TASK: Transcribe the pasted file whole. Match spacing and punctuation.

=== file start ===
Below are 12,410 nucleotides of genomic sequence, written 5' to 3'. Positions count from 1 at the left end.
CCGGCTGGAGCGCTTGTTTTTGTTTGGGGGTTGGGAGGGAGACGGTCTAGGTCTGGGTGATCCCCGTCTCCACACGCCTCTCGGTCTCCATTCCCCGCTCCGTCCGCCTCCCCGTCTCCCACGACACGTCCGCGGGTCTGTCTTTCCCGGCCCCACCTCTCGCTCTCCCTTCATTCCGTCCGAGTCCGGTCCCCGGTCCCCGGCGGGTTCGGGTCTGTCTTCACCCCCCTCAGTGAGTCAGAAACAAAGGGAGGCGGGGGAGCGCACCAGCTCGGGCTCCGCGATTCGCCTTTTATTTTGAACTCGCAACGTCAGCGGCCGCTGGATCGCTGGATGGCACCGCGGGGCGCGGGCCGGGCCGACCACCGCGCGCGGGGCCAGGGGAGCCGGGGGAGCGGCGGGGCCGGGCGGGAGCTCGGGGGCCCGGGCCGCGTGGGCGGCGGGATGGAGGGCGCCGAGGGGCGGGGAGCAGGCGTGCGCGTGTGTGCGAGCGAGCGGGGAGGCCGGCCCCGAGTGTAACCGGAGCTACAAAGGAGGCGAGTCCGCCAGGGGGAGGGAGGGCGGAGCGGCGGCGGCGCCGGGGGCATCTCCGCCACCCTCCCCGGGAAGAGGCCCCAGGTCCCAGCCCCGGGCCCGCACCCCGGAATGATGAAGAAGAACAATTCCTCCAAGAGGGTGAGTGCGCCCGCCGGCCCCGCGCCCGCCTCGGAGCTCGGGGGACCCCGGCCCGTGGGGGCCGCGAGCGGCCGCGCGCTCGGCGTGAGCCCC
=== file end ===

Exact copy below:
Below are 12,410 nucleotides of genomic sequence, written 5' to 3'. Positions count from 1 at the left end.
CCGGCTGGAGCGCTTGTTTTTGTTTGGGGGTTGGGAGGGAGACGGTCTAGGTCTGGGTGATCCCCGTCTCCACACGCCTCTCGGTCTCCATTCCCCGCTCCGTCCGCCTCCCCGTCTCCCACGACACGTCCGCGGGTCTGTCTTTCCCGGCCCCACCTCTCGCTCTCCCTTCATTCCGTCCGAGTCCGGTCCCCGGTCCCCGGCGGGTTCGGGTCTGTCTTCACCCCCCTCAGTGAGTCAGAAACAAAGGGAGGCGGGGGAGCGCACCAGCTCGGGCTCCGCGATTCGCCTTTTATTTTGAACTCGCAACGTCAGCGGCCGCTGGATCGCTGGATGGCACCGCGGGGCGCGGGCCGGGCCGACCACCGCGCGCGGGGCCAGGGGAGCCGGGGGAGCGGCGGGGCCGGGCGGGAGCTCGGGGGCCCGGGCCGCGTGGGCGGCGGGATGGAGGGCGCCGAGGGGCGGGGAGCAGGCGTGCGCGTGTGTGCGAGCGAGCGGGGAGGCCGGCCCCGAGTGTAACCGGAGCTACAAAGGAGGCGAGTCCGCCAGGGGGAGGGAGGGCGGAGCGGCGGCGGCGCCGGGGGCATCTCCGCCACCCTCCCCGGGAAGAGGCCCCAGGTCCCAGCCCCGGGCCCGCACCCCGGAATGATGAAGAAGAACAATTCCTCCAAGAGGGTGAGTGCGCCCGCCGGCCCCGCGCCCGCCTCGGAGCTCGGGGGACCCCGGCCCGTGGGGGCCGCGAGCGGCCGCGCGCTCGGCGTGAGCCCC